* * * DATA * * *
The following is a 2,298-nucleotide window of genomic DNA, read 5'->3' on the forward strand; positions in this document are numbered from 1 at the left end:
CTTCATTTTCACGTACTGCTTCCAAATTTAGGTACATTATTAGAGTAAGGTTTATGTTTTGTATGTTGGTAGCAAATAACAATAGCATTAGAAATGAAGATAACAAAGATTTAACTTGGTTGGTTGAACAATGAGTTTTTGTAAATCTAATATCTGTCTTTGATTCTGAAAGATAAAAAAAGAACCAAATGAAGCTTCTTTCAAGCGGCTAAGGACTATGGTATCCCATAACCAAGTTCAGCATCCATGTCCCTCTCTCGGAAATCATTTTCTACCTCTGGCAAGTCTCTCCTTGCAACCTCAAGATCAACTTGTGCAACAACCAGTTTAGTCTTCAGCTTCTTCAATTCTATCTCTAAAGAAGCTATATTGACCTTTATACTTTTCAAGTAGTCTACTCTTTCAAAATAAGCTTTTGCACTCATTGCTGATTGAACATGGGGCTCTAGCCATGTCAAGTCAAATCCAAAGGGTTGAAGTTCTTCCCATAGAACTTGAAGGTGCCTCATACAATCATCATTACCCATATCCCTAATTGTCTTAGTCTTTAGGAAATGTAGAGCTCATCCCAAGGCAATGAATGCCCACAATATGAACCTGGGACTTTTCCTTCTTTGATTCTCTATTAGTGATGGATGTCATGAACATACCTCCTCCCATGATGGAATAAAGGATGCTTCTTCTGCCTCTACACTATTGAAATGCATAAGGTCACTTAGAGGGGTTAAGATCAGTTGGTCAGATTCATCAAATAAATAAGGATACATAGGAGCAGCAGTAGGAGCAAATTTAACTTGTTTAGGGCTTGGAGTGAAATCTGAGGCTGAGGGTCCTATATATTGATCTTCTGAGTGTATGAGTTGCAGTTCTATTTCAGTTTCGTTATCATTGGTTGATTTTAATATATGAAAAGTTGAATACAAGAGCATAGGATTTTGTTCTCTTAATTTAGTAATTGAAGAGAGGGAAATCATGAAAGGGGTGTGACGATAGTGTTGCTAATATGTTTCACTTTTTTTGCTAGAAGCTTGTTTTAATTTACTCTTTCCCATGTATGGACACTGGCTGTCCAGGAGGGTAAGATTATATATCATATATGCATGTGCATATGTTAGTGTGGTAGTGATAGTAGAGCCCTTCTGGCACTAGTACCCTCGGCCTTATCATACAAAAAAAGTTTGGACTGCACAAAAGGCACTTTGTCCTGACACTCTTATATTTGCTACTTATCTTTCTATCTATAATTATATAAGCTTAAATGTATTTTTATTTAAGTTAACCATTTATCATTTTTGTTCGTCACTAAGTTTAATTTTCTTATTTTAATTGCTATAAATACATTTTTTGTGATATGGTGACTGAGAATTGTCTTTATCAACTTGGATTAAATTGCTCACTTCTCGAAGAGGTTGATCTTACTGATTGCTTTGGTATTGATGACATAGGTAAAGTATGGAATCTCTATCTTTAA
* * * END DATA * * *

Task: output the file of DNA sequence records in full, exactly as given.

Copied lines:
The following is a 2,298-nucleotide window of genomic DNA, read 5'->3' on the forward strand; positions in this document are numbered from 1 at the left end:
CTTCATTTTCACGTACTGCTTCCAAATTTAGGTACATTATTAGAGTAAGGTTTATGTTTTGTATGTTGGTAGCAAATAACAATAGCATTAGAAATGAAGATAACAAAGATTTAACTTGGTTGGTTGAACAATGAGTTTTTGTAAATCTAATATCTGTCTTTGATTCTGAAAGATAAAAAAAGAACCAAATGAAGCTTCTTTCAAGCGGCTAAGGACTATGGTATCCCATAACCAAGTTCAGCATCCATGTCCCTCTCTCGGAAATCATTTTCTACCTCTGGCAAGTCTCTCCTTGCAACCTCAAGATCAACTTGTGCAACAACCAGTTTAGTCTTCAGCTTCTTCAATTCTATCTCTAAAGAAGCTATATTGACCTTTATACTTTTCAAGTAGTCTACTCTTTCAAAATAAGCTTTTGCACTCATTGCTGATTGAACATGGGGCTCTAGCCATGTCAAGTCAAATCCAAAGGGTTGAAGTTCTTCCCATAGAACTTGAAGGTGCCTCATACAATCATCATTACCCATATCCCTAATTGTCTTAGTCTTTAGGAAATGTAGAGCTCATCCCAAGGCAATGAATGCCCACAATATGAACCTGGGACTTTTCCTTCTTTGATTCTCTATTAGTGATGGATGTCATGAACATACCTCCTCCCATGATGGAATAAAGGATGCTTCTTCTGCCTCTACACTATTGAAATGCATAAGGTCACTTAGAGGGGTTAAGATCAGTTGGTCAGATTCATCAAATAAATAAGGATACATAGGAGCAGCAGTAGGAGCAAATTTAACTTGTTTAGGGCTTGGAGTGAAATCTGAGGCTGAGGGTCCTATATATTGATCTTCTGAGTGTATGAGTTGCAGTTCTATTTCAGTTTCGTTATCATTGGTTGATTTTAATATATGAAAAGTTGAATACAAGAGCATAGGATTTTGTTCTCTTAATTTAGTAATTGAAGAGAGGGAAATCATGAAAGGGGTGTGACGATAGTGTTGCTAATATGTTTCACTTTTTTTGCTAGAAGCTTGTTTTAATTTACTCTTTCCCATGTATGGACACTGGCTGTCCAGGAGGGTAAGATTATATATCATATATGCATGTGCATATGTTAGTGTGGTAGTGATAGTAGAGCCCTTCTGGCACTAGTACCCTCGGCCTTATCATACAAAAAAAGTTTGGACTGCACAAAAGGCACTTTGTCCTGACACTCTTATATTTGCTACTTATCTTTCTATCTATAATTATATAAGCTTAAATGTATTTTTATTTAAGTTAACCATTTATCATTTTTGTTCGTCACTAAGTTTAATTTTCTTATTTTAATTGCTATAAATACATTTTTTGTGATATGGTGACTGAGAATTGTCTTTATCAACTTGGATTAAATTGCTCACTTCTCGAAGAGGTTGATCTTACTGATTGCTTTGGTATTGATGACATAGGTAAAGTATGGAATCTCTATCTTTAA